VR not up to hype; moderate growth projected this year

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Greenlight Insights forecasts that the VR industry will grow at a moderate rate to reach $7.2 billion in total revenues this year.

Virtual reality has yet to live up to its hype, with a projected modest growth rate to reach $7.2 billion in total revenues this year. According to The Virtual Reality Industry Report: Spring 2017, head-mounted displays is expected to account $4.7 billion of the revenues for this year.

The report, released by US tech market research firm Greenlight Insights with consumer VR industry publication Road to VR, along with input from iResearch and MoguraVR covering the Chinese and Japanese markets, predicts that the VR industry will only grow into a major global marketplace by 2021, reaching $74.8 billion in global revenues. 

Clifton Dawson, CEO of Greenlight Insights, acknowledged that there are "turbulent times" ahead for VR, but he said analysis is pointing toward VR achieving critical mass in many markets by 2019. "We saw mixed results in the global VR industry in 2016—initial sales volume by some high-end manufacturers didn't quite live up to the hype, while PlayStation VR, Samsung Gear VR and low-cost headsets continued to gain traction," said Dawson in a statement. 

Speaking to Campaingn Asia-Pacific, Alexis Macklin, analyst from Greenlight Insights, said a major contributing factor to lower unit sales is high-cost of VR-capable PCs, as the firms's 2016 VR Consumer Adoption Report said price is still a major purchasing factor for consumers. "This raises the barrier to entry for consumers," Macklin said. "Hardcore PC gamers are a smaller market than video game console gamers, which contributes to why PlayStation VR has been selling more units."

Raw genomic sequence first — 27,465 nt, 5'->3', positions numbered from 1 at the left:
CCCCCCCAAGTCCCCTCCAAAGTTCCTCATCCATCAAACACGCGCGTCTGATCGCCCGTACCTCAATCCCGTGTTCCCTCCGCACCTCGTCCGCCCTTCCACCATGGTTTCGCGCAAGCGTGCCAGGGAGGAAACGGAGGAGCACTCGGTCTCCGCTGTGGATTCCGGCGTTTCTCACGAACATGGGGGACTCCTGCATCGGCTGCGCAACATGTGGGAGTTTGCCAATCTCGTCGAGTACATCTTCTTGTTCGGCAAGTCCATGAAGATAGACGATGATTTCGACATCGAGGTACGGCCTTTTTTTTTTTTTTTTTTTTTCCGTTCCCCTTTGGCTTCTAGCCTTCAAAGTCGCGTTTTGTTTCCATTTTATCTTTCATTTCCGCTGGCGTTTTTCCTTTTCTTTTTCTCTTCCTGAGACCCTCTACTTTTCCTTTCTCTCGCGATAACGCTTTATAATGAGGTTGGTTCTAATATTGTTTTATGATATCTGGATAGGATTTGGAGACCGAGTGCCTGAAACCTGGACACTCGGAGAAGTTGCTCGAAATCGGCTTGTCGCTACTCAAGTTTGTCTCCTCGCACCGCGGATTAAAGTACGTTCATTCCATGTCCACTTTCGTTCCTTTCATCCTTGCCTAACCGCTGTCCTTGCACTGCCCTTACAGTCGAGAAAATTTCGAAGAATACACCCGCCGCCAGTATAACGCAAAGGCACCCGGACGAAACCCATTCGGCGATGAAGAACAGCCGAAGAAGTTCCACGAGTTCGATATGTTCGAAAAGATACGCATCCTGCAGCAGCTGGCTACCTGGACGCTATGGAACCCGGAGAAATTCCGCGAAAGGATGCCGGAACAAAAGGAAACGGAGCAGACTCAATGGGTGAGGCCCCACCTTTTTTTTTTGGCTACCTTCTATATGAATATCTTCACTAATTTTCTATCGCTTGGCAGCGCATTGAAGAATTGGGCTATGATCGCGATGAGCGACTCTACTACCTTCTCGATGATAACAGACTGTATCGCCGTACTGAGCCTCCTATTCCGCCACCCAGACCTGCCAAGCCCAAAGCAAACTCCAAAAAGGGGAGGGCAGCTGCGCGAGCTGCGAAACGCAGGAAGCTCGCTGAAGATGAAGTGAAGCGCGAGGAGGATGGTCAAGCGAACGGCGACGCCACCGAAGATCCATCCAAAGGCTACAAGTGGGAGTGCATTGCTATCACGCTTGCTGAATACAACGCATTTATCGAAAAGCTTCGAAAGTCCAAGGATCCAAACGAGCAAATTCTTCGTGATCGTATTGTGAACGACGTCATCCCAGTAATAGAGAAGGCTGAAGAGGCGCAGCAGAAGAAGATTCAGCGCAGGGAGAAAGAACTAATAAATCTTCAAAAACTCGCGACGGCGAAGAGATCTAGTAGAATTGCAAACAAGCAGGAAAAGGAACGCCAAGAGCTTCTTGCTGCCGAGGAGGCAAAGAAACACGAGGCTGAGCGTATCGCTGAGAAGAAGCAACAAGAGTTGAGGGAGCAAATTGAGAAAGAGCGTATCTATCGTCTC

Eddie Lou, China market analyst with Greenlight Insights, said new users are turning to location-based entertainment centres to experience VR inexpensively before splurging on the equipment. "Niche accessories such as full haptic suits, sensory simulators and specialised controllers will find a home in LBE centres as consumers will be less inclined to purchase expensive hardware. This represents a distinct market opportunity for VR content studios and hardware vendors," said Lou in a statement. 

On the other hand, Microsoft's upcoming release of VR headsets later this year is expected to bring non-entertainment VR experiences to the forefront of the industry, said Macklin. The release will also spark demand by enterprise firms for VR-related hardware, software and services.

In addition, the report mentioned that the introduction of new hardware platforms from top PC manufacturers in late 2017 will accelerate the availability of affordable headsets and VR-ready computers, offering a better pricing strategy for consumers. 

On the marketing front, Macklin said VR is currently not ideal for call-to-action campaigns, as it has not been proven to effectively drive specific outcomes. "VR is best for awareness and engagment campaigns," said Macklin, who cited the 2016 VR Consumer Report, which stated that 71 percent of consumers surveyed said they feel a brand that sponsors VR content is forward-thinking and modern. "VR is a current way for brands to stand out from competition. That will be another story when VR hits mainstream, brands will need to be more creative in creating branded content for the medium," said Macklin.